American workers aren’t doing their part to educate themselves about different options for health care plans and it is beginning to show at annual enrollment time, according to a new survey.
“You wouldn’t buy a car before test driving it and finding out what you like about it,” said Dana Bagwell, director of benefits communication and education at Columbia-based Colonial Life & Accident Insurance Co., which recently conducted the survey of nearly 400 employee benefits counselors.
Health care has been in the spotlight this year with the new federal health care law rollout. But the majority of Americans won’t sign up under the Affordable Care Act since many have insurance through their employers or another program, such as Medicaid.
Colonial Life, which represents 3 million working Americans and their families, is working to help educate employees on which health benefit plan suits them, as annual enrollment is underway at many companies this month. The company polled the benefits counselors about the top mistakes they see employees make during their annual benefits enrollment.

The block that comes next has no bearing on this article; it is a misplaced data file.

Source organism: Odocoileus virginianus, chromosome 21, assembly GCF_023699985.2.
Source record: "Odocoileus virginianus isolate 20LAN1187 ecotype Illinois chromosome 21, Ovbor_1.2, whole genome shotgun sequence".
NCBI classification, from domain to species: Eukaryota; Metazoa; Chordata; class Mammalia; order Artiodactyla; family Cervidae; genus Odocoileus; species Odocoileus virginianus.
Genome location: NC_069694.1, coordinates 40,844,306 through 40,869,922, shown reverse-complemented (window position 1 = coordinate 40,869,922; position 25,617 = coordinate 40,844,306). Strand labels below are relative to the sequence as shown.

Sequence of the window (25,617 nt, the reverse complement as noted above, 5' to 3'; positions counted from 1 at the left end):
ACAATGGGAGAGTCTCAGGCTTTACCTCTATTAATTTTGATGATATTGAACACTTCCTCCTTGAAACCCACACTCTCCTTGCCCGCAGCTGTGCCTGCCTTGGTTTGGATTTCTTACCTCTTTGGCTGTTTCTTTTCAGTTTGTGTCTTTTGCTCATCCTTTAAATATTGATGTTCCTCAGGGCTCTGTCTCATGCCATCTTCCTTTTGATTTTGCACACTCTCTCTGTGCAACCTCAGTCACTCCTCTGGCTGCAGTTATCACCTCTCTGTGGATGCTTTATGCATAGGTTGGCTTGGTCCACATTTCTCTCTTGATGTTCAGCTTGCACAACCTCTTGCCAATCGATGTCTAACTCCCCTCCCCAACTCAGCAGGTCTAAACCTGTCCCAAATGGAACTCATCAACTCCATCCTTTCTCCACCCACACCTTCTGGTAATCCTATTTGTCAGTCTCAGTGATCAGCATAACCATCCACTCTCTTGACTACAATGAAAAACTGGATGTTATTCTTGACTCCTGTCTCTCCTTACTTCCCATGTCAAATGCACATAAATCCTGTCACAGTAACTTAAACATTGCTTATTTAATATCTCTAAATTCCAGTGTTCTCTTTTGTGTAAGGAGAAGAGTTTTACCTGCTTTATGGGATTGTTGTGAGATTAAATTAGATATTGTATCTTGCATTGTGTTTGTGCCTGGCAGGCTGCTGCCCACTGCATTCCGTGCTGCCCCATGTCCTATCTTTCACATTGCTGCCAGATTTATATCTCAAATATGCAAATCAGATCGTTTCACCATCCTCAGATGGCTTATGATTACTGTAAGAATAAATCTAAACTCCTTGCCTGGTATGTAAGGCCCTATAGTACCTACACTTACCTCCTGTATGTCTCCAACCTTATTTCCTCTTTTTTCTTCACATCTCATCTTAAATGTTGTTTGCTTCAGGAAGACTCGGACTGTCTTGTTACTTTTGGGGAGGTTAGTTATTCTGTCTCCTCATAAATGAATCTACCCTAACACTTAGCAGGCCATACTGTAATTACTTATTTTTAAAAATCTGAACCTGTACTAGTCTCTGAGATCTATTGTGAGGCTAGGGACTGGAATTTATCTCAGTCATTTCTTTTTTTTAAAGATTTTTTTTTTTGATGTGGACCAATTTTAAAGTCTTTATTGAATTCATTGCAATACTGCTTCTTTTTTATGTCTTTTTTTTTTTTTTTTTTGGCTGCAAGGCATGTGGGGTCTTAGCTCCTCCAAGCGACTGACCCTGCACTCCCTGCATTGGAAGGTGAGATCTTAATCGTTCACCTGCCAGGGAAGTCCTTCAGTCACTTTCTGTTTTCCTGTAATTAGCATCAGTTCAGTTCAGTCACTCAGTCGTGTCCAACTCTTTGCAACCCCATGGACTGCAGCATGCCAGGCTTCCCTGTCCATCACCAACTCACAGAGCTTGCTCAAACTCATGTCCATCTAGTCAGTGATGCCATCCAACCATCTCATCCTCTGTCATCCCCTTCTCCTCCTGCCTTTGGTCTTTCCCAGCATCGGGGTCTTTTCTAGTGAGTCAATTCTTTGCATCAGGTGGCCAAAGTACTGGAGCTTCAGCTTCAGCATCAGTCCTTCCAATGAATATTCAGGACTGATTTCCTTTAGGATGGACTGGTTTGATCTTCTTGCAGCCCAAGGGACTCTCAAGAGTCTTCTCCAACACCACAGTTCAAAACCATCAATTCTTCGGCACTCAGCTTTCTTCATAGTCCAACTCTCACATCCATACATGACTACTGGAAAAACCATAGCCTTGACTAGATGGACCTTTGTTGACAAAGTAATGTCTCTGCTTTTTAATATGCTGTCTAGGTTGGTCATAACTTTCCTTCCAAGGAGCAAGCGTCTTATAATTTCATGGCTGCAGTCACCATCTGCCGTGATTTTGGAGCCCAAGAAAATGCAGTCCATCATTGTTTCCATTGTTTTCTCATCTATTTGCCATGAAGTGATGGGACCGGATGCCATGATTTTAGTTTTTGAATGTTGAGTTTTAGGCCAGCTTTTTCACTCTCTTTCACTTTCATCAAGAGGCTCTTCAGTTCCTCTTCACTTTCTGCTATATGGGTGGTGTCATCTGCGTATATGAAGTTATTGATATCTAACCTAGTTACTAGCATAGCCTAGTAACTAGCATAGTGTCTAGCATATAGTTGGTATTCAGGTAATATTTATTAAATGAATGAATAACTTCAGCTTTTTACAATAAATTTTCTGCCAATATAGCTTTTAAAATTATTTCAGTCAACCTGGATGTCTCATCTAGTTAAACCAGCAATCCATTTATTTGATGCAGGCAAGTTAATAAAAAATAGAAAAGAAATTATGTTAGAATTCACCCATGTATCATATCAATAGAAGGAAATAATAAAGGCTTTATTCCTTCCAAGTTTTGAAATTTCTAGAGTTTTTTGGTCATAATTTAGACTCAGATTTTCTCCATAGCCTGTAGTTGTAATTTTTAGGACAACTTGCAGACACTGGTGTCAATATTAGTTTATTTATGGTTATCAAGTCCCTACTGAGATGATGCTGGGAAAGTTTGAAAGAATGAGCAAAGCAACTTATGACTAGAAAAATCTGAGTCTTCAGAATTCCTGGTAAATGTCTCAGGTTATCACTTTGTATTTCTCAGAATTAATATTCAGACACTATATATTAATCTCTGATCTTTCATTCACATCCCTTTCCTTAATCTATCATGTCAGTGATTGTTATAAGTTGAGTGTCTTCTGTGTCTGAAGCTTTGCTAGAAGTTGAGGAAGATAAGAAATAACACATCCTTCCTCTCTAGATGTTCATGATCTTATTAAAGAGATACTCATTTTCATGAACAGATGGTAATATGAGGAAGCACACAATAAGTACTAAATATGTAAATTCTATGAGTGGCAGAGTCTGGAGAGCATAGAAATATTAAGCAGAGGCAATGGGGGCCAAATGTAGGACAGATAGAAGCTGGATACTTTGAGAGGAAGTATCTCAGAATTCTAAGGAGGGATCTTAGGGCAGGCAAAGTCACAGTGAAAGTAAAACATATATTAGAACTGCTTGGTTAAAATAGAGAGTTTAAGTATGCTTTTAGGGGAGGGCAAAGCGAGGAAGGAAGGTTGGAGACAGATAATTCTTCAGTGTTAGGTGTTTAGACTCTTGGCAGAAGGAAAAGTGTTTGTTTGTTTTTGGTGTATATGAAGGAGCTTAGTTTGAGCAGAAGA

The majority – 81 percent of survey respondents – say that the most common problem among employees is assuming they don’t need the benefits offered by employers without first consulting one-on-one with a benefits counselor.
“Some folks really need to talk to someone,” Bagwell said. “Once they have had that one-on-one benefits counseling, they feel that they are comfortable in having those conversations on an annual basis.”
Bagwell has worked with Colonial Life for 27 years and says that as the health benefits landscape has evolved, employees simply have not adapted to the changes.
“Often they are handed a packet of information that they need to learn from on their own. There is a responsibility put on the employee to educate themselves on the material and insurance language. Benefits counselors are there to help them determine the best plan for them,” Bagwell said.
Other trouble spots that benefits counselors find common:
Adding to the lack of preparation for annual benefits enrollment, 58 percent of employees did not attend informational meetings held by employers.
“Some people think they know what they want and they are just looking for the piece of paper to sign saying that want this or that,” Bagwell said. “This increases the demand for intense communication.”
However, Colonial Life has found through post-enrollment surveys that 98 percent of employees recognize the importance of one-on-one counseling sessions. Further results showed that 97 percent of employees who went through benefits counseling said that the session significantly improved their understanding of benefit plans.
No matter the size of the company, employers can offer a level of support for their employees, Bagwell said.